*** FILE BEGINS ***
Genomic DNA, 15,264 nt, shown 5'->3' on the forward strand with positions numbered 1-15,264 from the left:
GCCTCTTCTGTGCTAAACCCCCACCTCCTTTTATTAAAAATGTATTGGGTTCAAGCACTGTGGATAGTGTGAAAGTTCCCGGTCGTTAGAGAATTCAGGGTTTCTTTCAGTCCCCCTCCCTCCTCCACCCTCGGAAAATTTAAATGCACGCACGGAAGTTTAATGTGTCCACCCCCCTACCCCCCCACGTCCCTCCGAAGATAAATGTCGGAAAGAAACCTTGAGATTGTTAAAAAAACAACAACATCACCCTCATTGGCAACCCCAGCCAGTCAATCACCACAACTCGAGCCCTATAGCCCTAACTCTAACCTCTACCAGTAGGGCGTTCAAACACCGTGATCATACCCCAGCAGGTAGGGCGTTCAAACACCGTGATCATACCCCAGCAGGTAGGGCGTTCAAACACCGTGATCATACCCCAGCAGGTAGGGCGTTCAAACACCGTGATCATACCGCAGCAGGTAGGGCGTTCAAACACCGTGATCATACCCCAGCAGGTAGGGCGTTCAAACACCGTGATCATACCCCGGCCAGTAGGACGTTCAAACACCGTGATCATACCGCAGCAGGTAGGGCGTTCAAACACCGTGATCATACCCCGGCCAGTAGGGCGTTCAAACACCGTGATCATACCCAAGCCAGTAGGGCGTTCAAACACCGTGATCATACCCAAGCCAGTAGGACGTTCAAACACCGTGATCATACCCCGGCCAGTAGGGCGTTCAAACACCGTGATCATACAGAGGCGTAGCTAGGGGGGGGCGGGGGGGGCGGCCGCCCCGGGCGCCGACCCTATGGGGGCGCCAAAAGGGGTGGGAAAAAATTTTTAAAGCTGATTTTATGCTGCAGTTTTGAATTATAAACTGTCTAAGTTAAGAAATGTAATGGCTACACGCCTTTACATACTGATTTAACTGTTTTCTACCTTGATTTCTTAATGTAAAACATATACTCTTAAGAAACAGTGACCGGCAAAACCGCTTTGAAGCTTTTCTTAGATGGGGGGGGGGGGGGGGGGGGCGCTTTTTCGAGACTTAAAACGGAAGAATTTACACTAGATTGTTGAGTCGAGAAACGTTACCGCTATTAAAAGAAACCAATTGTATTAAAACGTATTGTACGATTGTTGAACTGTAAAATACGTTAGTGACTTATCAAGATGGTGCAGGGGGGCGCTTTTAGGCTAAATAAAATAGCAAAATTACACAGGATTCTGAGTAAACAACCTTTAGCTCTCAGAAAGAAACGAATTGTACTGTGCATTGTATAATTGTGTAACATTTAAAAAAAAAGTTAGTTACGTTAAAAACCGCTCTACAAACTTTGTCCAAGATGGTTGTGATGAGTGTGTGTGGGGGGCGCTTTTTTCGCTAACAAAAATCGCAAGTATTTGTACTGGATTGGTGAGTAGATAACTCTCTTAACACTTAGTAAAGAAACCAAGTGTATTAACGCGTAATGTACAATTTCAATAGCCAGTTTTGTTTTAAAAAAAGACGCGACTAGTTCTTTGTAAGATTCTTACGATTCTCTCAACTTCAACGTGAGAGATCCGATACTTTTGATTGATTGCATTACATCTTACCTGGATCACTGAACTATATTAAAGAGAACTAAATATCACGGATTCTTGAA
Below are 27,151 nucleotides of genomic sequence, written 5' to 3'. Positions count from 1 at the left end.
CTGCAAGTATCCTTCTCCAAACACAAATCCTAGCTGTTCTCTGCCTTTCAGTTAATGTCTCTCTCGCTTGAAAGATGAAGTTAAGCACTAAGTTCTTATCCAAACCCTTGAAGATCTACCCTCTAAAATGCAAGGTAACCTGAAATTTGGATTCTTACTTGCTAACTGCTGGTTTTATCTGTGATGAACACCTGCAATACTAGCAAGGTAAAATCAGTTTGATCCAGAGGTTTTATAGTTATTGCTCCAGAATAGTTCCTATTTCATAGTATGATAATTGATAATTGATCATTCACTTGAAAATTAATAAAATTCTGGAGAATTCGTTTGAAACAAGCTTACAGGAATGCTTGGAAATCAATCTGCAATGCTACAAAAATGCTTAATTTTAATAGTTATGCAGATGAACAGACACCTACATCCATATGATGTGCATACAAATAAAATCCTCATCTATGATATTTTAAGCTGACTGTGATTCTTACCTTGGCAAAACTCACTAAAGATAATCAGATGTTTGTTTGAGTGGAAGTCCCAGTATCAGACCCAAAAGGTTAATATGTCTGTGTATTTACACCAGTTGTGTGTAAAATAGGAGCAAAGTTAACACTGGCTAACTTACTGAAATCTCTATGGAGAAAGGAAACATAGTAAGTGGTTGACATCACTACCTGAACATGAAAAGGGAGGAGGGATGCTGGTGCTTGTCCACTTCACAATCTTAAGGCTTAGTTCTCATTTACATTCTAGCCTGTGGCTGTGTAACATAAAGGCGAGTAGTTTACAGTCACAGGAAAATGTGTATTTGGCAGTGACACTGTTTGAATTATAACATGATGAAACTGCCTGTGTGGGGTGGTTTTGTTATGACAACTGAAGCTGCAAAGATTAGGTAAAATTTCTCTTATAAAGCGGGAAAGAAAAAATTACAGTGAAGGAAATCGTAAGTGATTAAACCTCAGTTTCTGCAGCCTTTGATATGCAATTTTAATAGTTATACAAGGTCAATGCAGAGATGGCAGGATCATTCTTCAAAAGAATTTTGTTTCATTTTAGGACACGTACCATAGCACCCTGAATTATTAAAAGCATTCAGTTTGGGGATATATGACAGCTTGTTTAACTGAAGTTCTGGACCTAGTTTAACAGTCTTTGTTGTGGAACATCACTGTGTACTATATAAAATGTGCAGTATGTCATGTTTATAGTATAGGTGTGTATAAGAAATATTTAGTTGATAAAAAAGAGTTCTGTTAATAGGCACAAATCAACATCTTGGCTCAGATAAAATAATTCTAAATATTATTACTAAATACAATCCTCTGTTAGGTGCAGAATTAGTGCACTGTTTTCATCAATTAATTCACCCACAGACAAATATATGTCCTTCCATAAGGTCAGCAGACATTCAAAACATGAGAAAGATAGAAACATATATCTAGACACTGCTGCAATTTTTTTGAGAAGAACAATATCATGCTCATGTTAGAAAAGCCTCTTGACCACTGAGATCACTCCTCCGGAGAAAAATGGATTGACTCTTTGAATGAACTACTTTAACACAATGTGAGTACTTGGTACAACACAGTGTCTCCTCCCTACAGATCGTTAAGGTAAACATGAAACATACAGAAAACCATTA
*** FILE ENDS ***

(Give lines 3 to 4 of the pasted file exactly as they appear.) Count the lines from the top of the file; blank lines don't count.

Below are 27,151 nucleotides of genomic sequence, written 5' to 3'. Positions count from 1 at the left end.
CTGCAAGTATCCTTCTCCAAACACAAATCCTAGCTGTTCTCTGCCTTTCAGTTAATGTCTCTCTCGCTTGAAAGATGAAGTTAAGCACTAAGTTCTTATCCAAACCCTTGAAGATCTACCCTCTAAAATGCAAGGTAACCTGAAATTTGGATTCTTACTTGCTAACTGCTGGTTTTATCTGTGATGAACACCTGCAATACTAGCAAGGTAAAATCAGTTTGATCCAGAGGTTTTATAGTTATTGCTCCAGAATAGTTCCTATTTCATAGTATGATAATTGATAATTGATCATTCACTTGAAAATTAATAAAATTCTGGAGAATTCGTTTGAAACAAGCTTACAGGAATGCTTGGAAATCAATCTGCAATGCTACAAAAATGCTTAATTTTAATAGTTATGCAGATGAACAGACACCTACATCCATATGATGTGCATACAAATAAAATCCTCATCTATGATATTTTAAGCTGACTGTGATTCTTACCTTGGCAAAACTCACTAAAGATAATCAGATGTTTGTTTGAGTGGAAGTCCCAGTATCAGACCCAAAAGGTTAATATGTCTGTGTATTTACACCAGTTGTGTGTAAAATAGGAGCAAAGTTAACACTGGCTAACTTACTGAAATCTCTATGGAGAAAGGAAACATAGTAAGTGGTTGACATCACTACCTGAACATGAAAAGGGAGGAGGGATGCTGGTGCTTGTCCACTTCACAATCTTAAGGCTTAGTTCTCATTTACATTCTAGCCTGTGGCTGTGTAACATAAAGGCGAGTAGTTTACAGTCACAGGAAAATGTGTATTTGGCAGTGACACTGTTTGAATTATAACATGATGAAACTGCCTGTGTGGGGTGGTTTTGTTATGACAACTGAAGCTGCAAAGATTAGGTAAAATTTCTCTTATAAAGCGGGAAAGAAAAAATTACAGTGAAGGAAATCGTAAGTGATTAAACCTCAGTTTCTGCAGCCTTTGATATGCAATTTTAATAGTTATACAAGGTCAATGCAGAGATGGCAGGATCATTCTTCAAAAGAATTTTGTTTCATTTTAGGACACGTACCATAGCACCCTGAATTATTAAAAGCATTCAGTTTGGGGATATATGACAGCTTGTTTAACTGAAGTTCTGGACCTAGTTTAACAGTCTTTGTTGTGGAACATCACTGTGTACTATATAAAATGTGCAGTATGTCATGTTTATAGTATAGGTGTGTATAAGAAATATTTAGTTGATAAAAAAGAGTTCTGTTAATAGGCACAAATCAACATCTTGGCTCAGATAAAATAATTCTAAATATTATTACTAAATACAATCCTCTGTTAGGTGCAGAATTAGTGCACTGTTTTCATCAATTAATTCACCCACAGACAAATATATGTCCTTCCATAAGGTCAGCAGACATTCAAAACATGAGAAAGATAGAAACATATATCTAGACACTGCTGCAATTTTTTTGAGAAGAACAATATCATGCTCATGTTAGAAAAGCCTCTTGACCACTGAGATCACTCCTCCGGAGAAAAATGGATTGACTCTTTGAATGAACTACTTTAACACAATGTGAGTACTTGGTACAACACAGTGTCTCCTCCCTACAGATCGTTAAGGTAAACATGAAACATACAGAAAACCATTA